Testing the Various Pathways Linking Forest Cover to Dietary Diversity in Tropical Landscapes
Frontiers in Sustainable Food Systems
A diverse diet is important to address micronutrient deficiencies and other forms of malnutrition, one of the greatest challenges of today's food systems. In tropical countries, several studies have found a positive association between forest cover and dietary diversity, although the actual mechanisms of this has yet to be identified and quantified. Three complementary pathways may link forests to diets: a direct pathway (e.g., consumption of forest food), an income pathway (income from forest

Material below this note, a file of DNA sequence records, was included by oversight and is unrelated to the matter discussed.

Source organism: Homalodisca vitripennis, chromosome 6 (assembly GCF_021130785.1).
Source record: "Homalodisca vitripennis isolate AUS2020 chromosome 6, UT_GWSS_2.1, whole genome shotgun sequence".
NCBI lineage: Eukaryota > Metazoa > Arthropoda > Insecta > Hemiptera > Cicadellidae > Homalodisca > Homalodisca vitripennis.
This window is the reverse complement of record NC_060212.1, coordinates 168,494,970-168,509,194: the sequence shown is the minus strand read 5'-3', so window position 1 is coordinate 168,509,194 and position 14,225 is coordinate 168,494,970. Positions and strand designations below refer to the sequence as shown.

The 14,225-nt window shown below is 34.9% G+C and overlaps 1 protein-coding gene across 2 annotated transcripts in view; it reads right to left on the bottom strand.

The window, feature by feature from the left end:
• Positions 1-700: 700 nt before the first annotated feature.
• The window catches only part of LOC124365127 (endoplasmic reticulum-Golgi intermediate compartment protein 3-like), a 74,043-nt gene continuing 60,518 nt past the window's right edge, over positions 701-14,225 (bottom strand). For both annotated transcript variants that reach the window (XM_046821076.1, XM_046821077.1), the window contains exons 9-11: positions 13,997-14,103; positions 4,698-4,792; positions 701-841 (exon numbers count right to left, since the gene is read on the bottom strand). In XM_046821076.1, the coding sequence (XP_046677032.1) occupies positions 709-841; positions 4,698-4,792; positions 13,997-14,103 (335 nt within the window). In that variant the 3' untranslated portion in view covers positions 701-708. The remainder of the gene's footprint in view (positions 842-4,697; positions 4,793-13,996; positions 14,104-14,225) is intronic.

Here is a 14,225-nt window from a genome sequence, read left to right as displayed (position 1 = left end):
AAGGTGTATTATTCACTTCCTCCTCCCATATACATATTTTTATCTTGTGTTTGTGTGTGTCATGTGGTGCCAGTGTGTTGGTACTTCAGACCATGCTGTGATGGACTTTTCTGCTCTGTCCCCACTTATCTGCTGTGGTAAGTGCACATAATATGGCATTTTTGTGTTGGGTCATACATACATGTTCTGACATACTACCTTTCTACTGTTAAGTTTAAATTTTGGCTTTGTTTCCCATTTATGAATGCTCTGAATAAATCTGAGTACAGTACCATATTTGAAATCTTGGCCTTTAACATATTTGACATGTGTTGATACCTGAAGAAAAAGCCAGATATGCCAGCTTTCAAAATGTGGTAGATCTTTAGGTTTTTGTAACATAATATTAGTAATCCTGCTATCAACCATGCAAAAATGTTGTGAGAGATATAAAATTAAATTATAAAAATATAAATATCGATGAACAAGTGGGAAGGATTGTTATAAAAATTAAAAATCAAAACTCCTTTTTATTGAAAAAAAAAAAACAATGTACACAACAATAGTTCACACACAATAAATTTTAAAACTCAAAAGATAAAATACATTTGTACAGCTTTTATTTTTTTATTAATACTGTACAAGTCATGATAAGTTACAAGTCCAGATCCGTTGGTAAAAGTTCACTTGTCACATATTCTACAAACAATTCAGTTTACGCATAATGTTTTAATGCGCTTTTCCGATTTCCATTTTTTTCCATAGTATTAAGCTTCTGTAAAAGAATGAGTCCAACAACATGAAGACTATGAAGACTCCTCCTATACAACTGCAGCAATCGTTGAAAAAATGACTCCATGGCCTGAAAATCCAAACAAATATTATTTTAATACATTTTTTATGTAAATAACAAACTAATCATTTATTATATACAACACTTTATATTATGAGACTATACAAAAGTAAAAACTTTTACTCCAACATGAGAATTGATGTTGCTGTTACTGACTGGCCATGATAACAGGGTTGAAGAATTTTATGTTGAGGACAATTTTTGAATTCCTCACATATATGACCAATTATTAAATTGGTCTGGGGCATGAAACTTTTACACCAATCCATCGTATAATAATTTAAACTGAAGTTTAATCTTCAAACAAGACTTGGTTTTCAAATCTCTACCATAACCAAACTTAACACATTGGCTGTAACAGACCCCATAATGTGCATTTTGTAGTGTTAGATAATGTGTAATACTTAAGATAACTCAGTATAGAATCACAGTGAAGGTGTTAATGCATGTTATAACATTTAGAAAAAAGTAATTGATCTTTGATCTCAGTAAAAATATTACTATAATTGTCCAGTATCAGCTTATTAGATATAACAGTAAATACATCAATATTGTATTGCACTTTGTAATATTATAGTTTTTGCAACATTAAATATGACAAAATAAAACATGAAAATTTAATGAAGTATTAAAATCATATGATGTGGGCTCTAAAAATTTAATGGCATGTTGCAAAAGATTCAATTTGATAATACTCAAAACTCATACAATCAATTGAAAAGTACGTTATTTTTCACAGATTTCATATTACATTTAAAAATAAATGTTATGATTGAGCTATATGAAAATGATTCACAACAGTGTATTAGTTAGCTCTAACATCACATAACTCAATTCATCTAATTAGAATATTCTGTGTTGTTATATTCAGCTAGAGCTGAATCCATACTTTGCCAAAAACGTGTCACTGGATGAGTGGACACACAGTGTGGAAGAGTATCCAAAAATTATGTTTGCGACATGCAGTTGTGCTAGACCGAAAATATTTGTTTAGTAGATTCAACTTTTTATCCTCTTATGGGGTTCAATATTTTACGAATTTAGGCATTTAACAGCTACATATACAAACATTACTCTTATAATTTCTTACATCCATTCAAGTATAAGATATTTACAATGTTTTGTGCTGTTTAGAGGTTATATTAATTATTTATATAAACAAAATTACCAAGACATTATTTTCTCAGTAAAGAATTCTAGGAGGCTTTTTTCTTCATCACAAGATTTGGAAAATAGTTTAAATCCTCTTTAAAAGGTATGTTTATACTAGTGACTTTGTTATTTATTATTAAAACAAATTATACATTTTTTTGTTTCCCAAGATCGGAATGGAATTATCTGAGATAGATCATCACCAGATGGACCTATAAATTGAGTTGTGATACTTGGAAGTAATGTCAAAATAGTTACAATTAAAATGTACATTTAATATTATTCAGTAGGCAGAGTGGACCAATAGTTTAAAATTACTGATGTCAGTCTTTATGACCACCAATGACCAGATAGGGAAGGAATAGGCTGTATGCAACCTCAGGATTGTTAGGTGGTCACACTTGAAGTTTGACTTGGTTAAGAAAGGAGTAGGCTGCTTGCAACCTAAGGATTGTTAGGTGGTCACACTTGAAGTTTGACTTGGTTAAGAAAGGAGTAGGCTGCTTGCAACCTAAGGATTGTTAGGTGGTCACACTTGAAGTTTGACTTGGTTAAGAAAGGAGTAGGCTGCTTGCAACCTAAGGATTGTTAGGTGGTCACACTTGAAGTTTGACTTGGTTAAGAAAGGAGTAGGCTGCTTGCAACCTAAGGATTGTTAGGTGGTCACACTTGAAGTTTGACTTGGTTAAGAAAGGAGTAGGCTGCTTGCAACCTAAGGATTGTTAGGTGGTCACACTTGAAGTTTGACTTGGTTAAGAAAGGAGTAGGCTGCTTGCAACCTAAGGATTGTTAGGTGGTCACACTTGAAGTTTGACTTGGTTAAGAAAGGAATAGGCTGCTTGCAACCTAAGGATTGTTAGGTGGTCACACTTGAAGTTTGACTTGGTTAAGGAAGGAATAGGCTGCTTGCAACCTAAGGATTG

... roducts used to purchase food from markets), and an agroecological pathway (forests and trees sustaining farm production). We used piece-wise structural equation modeling to test and quantify the relative contribution of these three pathways for households in seven tropical landscapes in Bangladesh, Burkina Faso, Cameroon, Ethiopia, Indonesia, Nicaragua, and Zambia. We used survey data from 1,783 households and determined forest cover within a 2-km radius of each household. The quality of household diets was assessed through four indicators: household dietary diversity and consumption of fruits, vegetables, and meat, based on a 24-h recall. We found evidence of a direct pathway in four landscapes (Bangladesh, Cameroon, Ethiopia, and Zambia), an income pathway in none of the landscapes considered, and an agroecological pathway in three landscapes (Bangladesh, Ethiopia, and Indonesia). We also found evidence of improved crop and livestock production with greater forest cover in five landscapes (Bangladesh, Burkina Faso, Cameroon, Ethiopia, and Indonesia). Conversely, we found negative associations between forest cover and crop and livestock production in three landscapes (Cameroon, Indonesia, and Zambia). In addition, we found evidence of forest cover being negatively related to at least one indicator of diet quality in three landscapes (Indonesia, Nicaragua, and Zambia) and to integration to the cash economy in three landscapes (Cameroon, Ethiopia, and Nicaragua). This is one of the first studies to quantify the different mechanisms linking forest cover and diet. Our work illuminates the fact that these mechanisms can vary significantly from one site to another, calling for site-specific interventions. Our results also suggest that the positive contributions of forests to rural livelihoods cannot be generalized and should not be idealized.